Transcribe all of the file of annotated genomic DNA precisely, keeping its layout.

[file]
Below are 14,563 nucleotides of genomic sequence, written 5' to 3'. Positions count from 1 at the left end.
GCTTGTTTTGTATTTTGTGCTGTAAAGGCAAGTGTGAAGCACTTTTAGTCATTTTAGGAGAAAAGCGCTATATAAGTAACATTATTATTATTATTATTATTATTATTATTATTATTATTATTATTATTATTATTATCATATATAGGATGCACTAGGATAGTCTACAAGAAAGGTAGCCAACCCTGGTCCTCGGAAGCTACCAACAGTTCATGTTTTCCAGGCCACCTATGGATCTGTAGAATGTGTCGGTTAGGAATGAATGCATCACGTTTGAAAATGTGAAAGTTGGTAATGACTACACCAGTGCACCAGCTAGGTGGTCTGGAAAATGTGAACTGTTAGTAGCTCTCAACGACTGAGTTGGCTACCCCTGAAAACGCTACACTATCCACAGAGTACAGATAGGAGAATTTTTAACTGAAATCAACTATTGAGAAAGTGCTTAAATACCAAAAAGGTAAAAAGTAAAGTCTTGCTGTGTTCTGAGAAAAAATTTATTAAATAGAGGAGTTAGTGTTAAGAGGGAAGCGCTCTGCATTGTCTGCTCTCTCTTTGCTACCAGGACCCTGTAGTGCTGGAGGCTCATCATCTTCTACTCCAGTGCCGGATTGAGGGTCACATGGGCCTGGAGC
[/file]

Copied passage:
Below are 14,563 nucleotides of genomic sequence, written 5' to 3'. Positions count from 1 at the left end.
GCTTGTTTTGTATTTTGTGCTGTAAAGGCAAGTGTGAAGCACTTTTAGTCATTTTAGGAGAAAAGCGCTATATAAGTAACATTATTATTATTATTATTATTATTATTATTATTATTATTATTATTATTATTATTATCATATATAGGATGCACTAGGATAGTCTACAAGAAAGGTAGCCAACCCTGGTCCTCGGAAGCTACCAACAGTTCATGTTTTCCAGGCCACCTATGGATCTGTAGAATGTGTCGGTTAGGAATGAATGCATCACGTTTGAAAATGTGAAAGTTGGTAATGACTACACCAGTGCACCAGCTAGGTGGTCTGGAAAATGTGAACTGTTAGTAGCTCTCAACGACTGAGTTGGCTACCCCTGAAAACGCTACACTATCCACAGAGTACAGATAGGAGAATTTTTAACTGAAATCAACTATTGAGAAAGTGCTTAAATACCAAAAAGGTAAAAAGTAAAGTCTTGCTGTGTTCTGAGAAAAAATTTATTAAATAGAGGAGTTAGTGTTAAGAGGGAAGCGCTCTGCATTGTCTGCTCTCTCTTTGCTACCAGGACCCTGTAGTGCTGGAGGCTCATCATCTTCTACTCCAGTGCCGGATTGAGGGTCACATGGGCCTGGAGC